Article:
English 12 (British Literature)

In this course, students will read, analyze, and discuss a variety of texts from nearly all of the major eras of British Literature. In addition to novels, students will work with drama, poetry, short fiction, and other miscellaneous written and artistic artifacts as they touch on the historical period and thematic material of the course.
 
The understanding of a text's overall strategies (structure, style, theme) will be discussed and evaluated via a variety of student writing assignments that accompany each reading. The student will also demonstrate a rhetorical understanding of the text's component parts (figurative language, imagery, symbolism, syntax, tone, style, and diction) and be able to discuss how these parts help to shape both the readers' response to the text and also its critical acceptance and historical importance.
 
Finally, the students will be challenged to bring these texts, and the issues they address, into the fray of mainstream contemporary politics, pop culture, and their everyday lives. Several exercises and assignments in the course will ask students to discuss and explore how the texts of yesterday have not only influenced many of today’s popular texts, but how many of the same issues and problems of humanity discussed in them are still relevant and relate to issues and problems in modern society and their very own lives.

Advanced Placement Literature and Composition 

In this course, students will read, analyze, and discuss a variety of texts from the 1500's to the present day. While the bulk of the reading will come from some of the greatest writers in British and American literature (Shakespeare, Milton, Emerson, Whitman, etc.) it will also include several notable works from around the world (Camus, Dostoyevsky, Kafka).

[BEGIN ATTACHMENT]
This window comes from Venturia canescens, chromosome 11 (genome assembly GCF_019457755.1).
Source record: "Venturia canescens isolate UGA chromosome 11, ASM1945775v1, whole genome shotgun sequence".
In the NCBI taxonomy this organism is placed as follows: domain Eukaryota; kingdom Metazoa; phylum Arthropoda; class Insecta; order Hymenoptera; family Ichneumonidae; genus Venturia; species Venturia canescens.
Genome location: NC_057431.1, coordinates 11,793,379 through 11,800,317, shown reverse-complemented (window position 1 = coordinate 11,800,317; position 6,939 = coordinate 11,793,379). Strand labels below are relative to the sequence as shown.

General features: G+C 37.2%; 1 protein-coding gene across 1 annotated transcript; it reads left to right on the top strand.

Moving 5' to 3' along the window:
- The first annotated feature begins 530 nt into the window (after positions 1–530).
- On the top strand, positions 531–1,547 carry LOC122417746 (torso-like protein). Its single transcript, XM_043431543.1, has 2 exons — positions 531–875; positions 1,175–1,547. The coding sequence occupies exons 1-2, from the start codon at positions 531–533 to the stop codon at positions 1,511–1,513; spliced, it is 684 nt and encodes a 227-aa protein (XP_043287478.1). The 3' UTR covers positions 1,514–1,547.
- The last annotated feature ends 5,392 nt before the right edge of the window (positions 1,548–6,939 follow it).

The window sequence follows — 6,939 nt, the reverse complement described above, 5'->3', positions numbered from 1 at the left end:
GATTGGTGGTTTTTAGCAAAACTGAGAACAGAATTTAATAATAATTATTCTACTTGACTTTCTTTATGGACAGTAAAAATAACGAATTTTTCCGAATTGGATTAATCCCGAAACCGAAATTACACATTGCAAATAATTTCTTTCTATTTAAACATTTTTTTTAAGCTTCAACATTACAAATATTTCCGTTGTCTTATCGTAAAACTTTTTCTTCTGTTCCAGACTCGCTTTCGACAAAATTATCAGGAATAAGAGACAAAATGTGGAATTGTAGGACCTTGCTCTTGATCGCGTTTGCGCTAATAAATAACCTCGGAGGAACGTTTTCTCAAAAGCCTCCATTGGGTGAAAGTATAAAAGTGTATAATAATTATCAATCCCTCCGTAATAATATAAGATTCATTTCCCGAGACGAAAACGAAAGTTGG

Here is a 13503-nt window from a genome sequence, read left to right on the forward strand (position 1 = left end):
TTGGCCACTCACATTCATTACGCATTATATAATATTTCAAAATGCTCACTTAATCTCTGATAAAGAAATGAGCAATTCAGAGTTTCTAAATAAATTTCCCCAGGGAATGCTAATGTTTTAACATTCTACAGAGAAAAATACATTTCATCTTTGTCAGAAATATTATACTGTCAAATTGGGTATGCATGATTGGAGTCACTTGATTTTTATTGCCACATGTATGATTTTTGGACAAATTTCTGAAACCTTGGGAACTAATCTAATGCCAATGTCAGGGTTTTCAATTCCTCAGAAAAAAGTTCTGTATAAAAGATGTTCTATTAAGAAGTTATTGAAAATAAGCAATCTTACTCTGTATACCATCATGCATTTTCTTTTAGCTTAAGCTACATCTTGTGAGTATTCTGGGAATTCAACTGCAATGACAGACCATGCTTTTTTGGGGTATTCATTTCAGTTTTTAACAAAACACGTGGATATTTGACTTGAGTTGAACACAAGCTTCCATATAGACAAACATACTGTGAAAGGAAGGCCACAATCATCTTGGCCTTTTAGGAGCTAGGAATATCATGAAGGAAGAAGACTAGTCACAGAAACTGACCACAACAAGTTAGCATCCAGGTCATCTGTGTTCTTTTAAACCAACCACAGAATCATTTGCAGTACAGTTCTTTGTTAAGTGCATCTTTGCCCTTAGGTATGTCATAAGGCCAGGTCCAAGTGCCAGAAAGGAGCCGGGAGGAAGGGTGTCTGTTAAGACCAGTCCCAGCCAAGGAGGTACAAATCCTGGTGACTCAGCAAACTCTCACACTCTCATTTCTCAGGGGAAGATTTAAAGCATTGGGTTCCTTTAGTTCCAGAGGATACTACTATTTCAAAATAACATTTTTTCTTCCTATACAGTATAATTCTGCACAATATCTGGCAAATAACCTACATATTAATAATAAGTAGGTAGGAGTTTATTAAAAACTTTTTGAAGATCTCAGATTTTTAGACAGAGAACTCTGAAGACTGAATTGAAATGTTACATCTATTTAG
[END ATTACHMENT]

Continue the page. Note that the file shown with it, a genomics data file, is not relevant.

Students will work with drama, poetry, short fiction, novels, and other miscellaneous written and artistic artifacts. Over the course of the year, students will be required to analyze these great literary works using a variety of critical lenses and interpretive strategies that help the reader recognize not only the weighty themes and c/overt messages of the text but also the craftsmanship of its construction.
 
The understanding of a text's overall strategies (structure, style, theme) will be discussed and evaluated via a variety of student writing assignments that accompany each reading. The student will also demonstrate a rhetorical understanding of the text's component parts (figurative language, imagery, symbolism, syntax, tone, style, and diction) and be able to discuss how these parts help to shape both the readers' response to the text and also its critical acceptance and historical importance.